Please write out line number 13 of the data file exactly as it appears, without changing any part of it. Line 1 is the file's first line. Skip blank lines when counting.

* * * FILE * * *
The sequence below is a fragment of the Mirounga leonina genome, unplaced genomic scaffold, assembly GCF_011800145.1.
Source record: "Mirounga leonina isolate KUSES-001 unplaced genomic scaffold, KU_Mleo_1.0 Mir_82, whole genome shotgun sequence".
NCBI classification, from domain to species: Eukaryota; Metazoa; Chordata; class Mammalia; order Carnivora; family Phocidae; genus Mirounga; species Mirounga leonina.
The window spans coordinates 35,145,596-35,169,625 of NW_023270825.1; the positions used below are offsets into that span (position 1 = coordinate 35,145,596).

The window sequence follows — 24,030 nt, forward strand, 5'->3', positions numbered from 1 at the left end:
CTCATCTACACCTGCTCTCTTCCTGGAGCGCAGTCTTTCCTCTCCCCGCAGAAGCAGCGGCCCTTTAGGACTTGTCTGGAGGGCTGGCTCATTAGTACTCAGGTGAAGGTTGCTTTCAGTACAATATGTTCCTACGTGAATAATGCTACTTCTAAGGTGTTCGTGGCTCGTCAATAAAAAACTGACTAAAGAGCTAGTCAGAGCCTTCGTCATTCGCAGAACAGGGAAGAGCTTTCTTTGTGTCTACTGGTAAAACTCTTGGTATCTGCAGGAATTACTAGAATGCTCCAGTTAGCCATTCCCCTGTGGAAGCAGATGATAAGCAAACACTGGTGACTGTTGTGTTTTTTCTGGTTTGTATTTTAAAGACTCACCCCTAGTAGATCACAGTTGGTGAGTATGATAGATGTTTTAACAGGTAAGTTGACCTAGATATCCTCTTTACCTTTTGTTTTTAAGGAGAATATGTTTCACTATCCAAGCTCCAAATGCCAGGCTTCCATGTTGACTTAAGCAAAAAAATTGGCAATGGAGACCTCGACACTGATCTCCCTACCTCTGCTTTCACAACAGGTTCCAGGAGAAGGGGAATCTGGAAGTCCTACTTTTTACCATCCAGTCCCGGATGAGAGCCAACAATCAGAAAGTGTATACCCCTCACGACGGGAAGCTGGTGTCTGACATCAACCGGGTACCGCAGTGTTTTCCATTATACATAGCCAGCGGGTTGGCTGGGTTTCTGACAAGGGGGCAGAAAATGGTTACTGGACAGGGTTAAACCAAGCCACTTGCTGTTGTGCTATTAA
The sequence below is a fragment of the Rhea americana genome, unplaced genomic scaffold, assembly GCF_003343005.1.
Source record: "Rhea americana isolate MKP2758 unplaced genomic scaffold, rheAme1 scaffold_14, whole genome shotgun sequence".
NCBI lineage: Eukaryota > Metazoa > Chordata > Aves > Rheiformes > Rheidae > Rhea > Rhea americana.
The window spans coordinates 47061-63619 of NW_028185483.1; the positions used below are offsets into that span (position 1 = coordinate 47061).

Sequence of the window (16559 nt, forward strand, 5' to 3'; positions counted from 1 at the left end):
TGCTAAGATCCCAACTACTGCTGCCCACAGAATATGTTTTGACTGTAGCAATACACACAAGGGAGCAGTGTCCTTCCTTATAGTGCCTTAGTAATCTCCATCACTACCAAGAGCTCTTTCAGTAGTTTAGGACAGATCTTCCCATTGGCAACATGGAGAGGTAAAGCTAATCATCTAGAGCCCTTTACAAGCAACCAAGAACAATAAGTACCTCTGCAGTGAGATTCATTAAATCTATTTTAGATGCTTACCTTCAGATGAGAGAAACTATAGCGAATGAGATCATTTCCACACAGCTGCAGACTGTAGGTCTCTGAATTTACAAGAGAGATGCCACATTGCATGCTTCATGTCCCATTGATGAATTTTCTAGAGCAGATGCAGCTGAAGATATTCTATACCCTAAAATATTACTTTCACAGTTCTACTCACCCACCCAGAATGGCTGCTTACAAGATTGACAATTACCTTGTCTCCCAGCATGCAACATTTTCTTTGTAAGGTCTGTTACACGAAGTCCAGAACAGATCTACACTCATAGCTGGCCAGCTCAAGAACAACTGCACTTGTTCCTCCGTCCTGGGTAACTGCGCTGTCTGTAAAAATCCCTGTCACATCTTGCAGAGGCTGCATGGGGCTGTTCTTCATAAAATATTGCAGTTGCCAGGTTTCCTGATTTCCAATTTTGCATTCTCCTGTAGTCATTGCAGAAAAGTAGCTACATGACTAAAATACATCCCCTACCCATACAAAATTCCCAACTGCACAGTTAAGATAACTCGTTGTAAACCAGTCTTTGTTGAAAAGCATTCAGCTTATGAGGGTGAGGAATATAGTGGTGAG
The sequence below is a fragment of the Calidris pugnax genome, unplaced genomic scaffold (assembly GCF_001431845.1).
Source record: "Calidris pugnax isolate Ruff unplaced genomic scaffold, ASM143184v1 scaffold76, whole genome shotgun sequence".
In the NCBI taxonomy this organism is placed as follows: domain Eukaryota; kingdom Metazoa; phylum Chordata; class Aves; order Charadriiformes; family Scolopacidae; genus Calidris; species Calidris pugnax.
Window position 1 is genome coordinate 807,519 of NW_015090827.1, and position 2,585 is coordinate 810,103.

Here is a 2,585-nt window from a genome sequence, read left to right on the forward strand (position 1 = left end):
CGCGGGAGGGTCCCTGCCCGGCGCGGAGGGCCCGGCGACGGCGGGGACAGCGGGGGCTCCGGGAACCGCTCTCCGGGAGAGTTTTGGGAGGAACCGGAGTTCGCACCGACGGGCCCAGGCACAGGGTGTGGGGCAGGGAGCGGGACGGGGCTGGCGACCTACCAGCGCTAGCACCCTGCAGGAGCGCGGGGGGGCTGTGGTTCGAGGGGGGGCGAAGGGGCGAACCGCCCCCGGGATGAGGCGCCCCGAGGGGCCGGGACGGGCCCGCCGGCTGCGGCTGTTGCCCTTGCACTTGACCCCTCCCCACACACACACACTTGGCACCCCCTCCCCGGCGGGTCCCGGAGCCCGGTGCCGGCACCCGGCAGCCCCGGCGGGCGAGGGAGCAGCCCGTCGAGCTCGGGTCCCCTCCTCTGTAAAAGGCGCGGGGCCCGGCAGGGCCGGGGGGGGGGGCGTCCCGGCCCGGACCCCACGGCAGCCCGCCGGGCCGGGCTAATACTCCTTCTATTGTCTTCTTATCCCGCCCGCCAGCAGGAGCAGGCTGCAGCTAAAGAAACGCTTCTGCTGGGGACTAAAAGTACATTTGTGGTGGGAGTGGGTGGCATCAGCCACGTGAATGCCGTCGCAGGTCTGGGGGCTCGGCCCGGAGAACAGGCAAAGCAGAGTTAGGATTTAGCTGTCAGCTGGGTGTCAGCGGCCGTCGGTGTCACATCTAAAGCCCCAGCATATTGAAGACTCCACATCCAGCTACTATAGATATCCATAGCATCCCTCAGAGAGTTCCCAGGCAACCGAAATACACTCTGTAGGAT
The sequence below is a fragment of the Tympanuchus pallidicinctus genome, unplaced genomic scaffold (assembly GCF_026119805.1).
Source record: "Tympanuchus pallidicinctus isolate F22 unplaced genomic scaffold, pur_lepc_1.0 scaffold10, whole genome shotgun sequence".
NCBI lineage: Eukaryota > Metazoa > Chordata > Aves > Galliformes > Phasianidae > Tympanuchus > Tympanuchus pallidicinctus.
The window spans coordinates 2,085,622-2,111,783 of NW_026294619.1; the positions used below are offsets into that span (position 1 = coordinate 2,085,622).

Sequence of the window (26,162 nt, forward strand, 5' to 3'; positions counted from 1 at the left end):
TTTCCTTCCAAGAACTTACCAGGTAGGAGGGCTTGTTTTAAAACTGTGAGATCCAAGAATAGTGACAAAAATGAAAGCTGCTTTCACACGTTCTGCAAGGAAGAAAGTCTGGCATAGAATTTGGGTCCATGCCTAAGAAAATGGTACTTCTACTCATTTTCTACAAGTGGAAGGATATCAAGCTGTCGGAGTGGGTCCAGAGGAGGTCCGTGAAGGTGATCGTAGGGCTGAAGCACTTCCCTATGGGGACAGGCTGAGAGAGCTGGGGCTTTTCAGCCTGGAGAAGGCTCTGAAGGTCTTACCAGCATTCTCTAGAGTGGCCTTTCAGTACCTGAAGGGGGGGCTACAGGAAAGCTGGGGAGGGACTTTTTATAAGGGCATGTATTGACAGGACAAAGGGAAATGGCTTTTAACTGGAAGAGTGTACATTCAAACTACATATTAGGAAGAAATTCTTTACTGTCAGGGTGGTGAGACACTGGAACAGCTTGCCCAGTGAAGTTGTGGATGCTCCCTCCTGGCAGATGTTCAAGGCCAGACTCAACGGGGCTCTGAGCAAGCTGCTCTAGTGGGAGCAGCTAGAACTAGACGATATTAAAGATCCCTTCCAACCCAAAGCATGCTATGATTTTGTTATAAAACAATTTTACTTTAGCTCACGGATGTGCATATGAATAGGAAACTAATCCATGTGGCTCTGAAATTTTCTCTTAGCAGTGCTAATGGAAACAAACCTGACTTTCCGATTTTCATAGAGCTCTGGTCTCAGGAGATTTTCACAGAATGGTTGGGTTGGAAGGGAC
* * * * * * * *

The sequence below is a fragment of the Calidris pugnax genome, unplaced genomic scaffold (assembly GCF_001431845.1).